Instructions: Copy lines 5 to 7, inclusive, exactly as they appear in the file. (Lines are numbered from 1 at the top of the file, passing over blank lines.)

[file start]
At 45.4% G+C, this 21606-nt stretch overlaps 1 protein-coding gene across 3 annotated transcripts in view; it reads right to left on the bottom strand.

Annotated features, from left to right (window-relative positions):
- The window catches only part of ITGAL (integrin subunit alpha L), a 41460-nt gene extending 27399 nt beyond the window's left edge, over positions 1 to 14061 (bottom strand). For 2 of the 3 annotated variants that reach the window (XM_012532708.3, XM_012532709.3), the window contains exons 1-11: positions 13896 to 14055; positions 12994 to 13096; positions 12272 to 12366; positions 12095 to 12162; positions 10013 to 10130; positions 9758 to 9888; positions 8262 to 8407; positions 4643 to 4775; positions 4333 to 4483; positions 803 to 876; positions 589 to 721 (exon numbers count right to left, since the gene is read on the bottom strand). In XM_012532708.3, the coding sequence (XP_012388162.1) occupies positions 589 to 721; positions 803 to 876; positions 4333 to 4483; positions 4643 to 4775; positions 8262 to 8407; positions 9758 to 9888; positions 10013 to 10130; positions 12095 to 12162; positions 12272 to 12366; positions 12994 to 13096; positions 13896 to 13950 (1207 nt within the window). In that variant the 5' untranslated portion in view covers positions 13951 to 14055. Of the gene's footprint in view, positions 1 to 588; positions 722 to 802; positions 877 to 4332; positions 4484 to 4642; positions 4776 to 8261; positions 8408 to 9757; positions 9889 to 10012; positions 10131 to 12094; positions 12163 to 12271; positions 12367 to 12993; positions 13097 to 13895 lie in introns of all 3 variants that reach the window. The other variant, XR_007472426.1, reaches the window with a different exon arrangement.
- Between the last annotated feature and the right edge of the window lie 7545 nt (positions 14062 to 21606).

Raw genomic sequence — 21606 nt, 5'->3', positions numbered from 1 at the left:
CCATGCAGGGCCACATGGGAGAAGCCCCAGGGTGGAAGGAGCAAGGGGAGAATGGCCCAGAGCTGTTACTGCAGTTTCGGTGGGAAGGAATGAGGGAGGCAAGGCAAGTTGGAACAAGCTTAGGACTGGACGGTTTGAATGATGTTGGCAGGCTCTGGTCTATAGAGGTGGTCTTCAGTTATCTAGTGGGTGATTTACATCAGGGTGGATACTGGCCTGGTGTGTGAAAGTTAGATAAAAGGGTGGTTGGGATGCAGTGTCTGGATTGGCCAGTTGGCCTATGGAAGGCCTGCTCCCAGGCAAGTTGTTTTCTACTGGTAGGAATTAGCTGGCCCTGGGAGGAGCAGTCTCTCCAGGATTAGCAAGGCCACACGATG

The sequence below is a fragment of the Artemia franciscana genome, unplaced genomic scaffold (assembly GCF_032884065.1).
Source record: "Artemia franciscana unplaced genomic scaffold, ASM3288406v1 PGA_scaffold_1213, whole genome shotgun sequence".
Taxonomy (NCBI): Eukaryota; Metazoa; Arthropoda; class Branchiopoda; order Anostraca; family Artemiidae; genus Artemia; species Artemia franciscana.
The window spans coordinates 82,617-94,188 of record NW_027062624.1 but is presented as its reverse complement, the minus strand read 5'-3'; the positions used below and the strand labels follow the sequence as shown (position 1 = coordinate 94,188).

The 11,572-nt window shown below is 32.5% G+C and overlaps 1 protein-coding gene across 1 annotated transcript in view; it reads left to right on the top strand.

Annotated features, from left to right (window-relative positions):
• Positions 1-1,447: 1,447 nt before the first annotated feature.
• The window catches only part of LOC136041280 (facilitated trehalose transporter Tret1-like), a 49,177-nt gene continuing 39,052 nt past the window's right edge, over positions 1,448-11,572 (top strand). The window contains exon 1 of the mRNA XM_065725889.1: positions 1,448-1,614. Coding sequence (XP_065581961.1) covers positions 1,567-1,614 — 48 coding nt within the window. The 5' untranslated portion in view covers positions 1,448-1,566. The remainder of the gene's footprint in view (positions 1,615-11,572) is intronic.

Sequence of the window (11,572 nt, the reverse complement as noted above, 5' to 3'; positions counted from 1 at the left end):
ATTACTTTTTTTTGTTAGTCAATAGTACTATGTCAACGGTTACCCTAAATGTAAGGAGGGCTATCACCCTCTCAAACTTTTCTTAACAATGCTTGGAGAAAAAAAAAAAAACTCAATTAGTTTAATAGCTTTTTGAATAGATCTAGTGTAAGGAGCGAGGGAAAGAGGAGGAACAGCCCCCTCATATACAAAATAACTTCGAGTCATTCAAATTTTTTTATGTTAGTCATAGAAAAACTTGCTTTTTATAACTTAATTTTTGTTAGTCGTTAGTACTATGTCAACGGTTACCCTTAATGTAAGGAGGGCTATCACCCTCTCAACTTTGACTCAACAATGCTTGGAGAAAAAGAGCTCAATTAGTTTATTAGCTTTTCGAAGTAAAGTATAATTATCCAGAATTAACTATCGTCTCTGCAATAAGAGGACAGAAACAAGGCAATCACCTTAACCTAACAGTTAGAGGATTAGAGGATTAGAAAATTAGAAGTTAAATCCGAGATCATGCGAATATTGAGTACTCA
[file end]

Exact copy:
Raw genomic sequence — 21606 nt, 5'->3', positions numbered from 1 at the left:
CCATGCAGGGCCACATGGGAGAAGCCCCAGGGTGGAAGGAGCAAGGGGAGAATGGCCCAGAGCTGTTACTGCAGTTTCGGTGGGAAGGAATGAGGGAGGCAAGGCAAGTTGGAACAAGCTTAGGACTGGACGGTTTGAATGATGTTGGCAGGCTCTGGTCTATAGAGGTGGTCTTCAGTTATCTAGTGGGTGATTTACATCAGGGTGGATACTGGCCTGGTGTGTGAAAGTTAGATAAAAGGGTGGTTGGGATGCAGTGTCTGGATTGGCCAGTTGGCCTATGGAAGGCCTGCTCCCAGGCAAGTTGTTTTCTACTGGTAGGAATTAGCTGGCCCTGGGAGGAGCAGTCTCTCCAGGATTAGCAAGGCCACACGATG

The sequence below is a fragment of the Artemia franciscana genome, unplaced genomic scaffold (assembly GCF_032884065.1).